character is starting grow a little thin. At least with Ingrid the stories didn't dive into the juvenile behaviour, or at least, not as much. On the plus side, Cat, Fazio and the coroner continue to amuse me and I do get a kick out of the fact that Montalbano and his group refer to the forensic team as "the circus". ( )
  lkernagh | Nov 11, 2015 |
When Inspector Montalbano sees Angelica for the first time, he is seized with a deep and passionate love. Her beauty is heart stopping for him. Yes, there is a mystery to be solved here but the real story is what is going on with the Inspector’s heart. There are quotes from Orlando Furioso as his somewhat ridiculous crush continues; he is 30 years older than Angelica. Montalbano receives a note from the criminal ring leader that led him to know “it was going to be a thrilling game of chess.” Montalbano struggles to solve a maddening complicated string of burglaries. This is number 17 in the series and I suggest reading them in order beginning with The Shape of Water. The series is set in Sicily, has recurring characters to like, and luscious descriptions of Sicilian food. ( )
  hangen | Apr 11, 2015 |
Angelica's Smile is the 17th in the Salvo Montalbano series from Camilleri, and while as ever a clever, humourous, and entertaining read, it is not quite on a par with some of his previous. In this latest mystery, as usual based in the (fictitious) coastal town of Vigata in Sicily, Salvo is involved in trying to solve a string of copycat burglaries of seeming acquaintances who all own two properties. While not enamored at being involved with mere burglaries, he is so because of the reputation of some of those burgled, and any disquiet he has is quickly dispelled when he meets and becomes infatuated with one of those burgled, the beautiful Angelica. What is it that ties the burglaries together, and why is the perpetrator sending him clues in anonymous messages? Is the reason for the burglaries something other than mere theft? Camilleri's plots are nearly always well thought out and need to be in order to keep this long series fresh, yet I always yearn for more of Livia, Salvo's long-time girlfriend, whose appearances are always all too frustratingly short. There is the usual midnight stakeout, regular visits to his favourite eateries, trouble interpreting Cateralla, and uncertainty regarding his relationship with Livia. And also as appears usual not everyone may be as they appear. Maybe therein lies the clue to events. Sometimes Camelleri's books end with a sense of sadness; this one may fall into that bracket, but for what reason I won't reveal. The reason can be either (a) too short a story, (b) the guilt of someone maybe not deserving of it, (c) slightly ant-climatic ending, or (d) a rather predictable ending. I'm going to leave you guessing! ( )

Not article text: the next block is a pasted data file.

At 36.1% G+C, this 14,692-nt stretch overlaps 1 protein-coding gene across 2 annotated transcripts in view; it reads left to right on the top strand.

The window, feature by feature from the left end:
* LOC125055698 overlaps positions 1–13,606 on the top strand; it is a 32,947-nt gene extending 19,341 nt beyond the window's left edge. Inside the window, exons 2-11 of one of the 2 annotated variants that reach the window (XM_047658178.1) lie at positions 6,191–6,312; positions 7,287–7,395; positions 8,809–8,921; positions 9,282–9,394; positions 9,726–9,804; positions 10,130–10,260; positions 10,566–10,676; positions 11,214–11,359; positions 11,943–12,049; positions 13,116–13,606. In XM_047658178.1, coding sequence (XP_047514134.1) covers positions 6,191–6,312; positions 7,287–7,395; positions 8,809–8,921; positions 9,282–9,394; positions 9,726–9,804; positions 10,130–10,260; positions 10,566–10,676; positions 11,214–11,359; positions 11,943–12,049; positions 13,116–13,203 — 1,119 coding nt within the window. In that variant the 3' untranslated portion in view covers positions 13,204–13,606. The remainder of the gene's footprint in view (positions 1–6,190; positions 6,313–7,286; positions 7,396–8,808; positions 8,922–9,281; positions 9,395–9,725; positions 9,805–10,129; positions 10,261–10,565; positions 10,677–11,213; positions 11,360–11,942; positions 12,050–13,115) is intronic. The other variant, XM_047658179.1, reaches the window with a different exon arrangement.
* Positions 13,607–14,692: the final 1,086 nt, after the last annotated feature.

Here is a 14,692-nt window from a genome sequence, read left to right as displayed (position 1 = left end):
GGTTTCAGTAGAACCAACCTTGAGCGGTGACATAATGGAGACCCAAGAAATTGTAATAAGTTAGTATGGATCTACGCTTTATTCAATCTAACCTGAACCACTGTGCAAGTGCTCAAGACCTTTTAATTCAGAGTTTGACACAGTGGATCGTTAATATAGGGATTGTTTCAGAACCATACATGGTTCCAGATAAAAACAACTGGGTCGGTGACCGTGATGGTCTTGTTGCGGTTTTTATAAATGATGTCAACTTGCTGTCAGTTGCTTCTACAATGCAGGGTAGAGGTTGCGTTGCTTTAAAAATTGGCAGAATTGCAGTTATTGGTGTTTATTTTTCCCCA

ebyrne41 | Oct 17, 2014 |
Showing 1-5 of 11 (next | show all)
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Author nameRoleType of authorWork?Status
Andrea Camilleriprimary authorall editionscalculated
Sartarelli, StephenTranslatorsecondary authorsome editionsconfirmed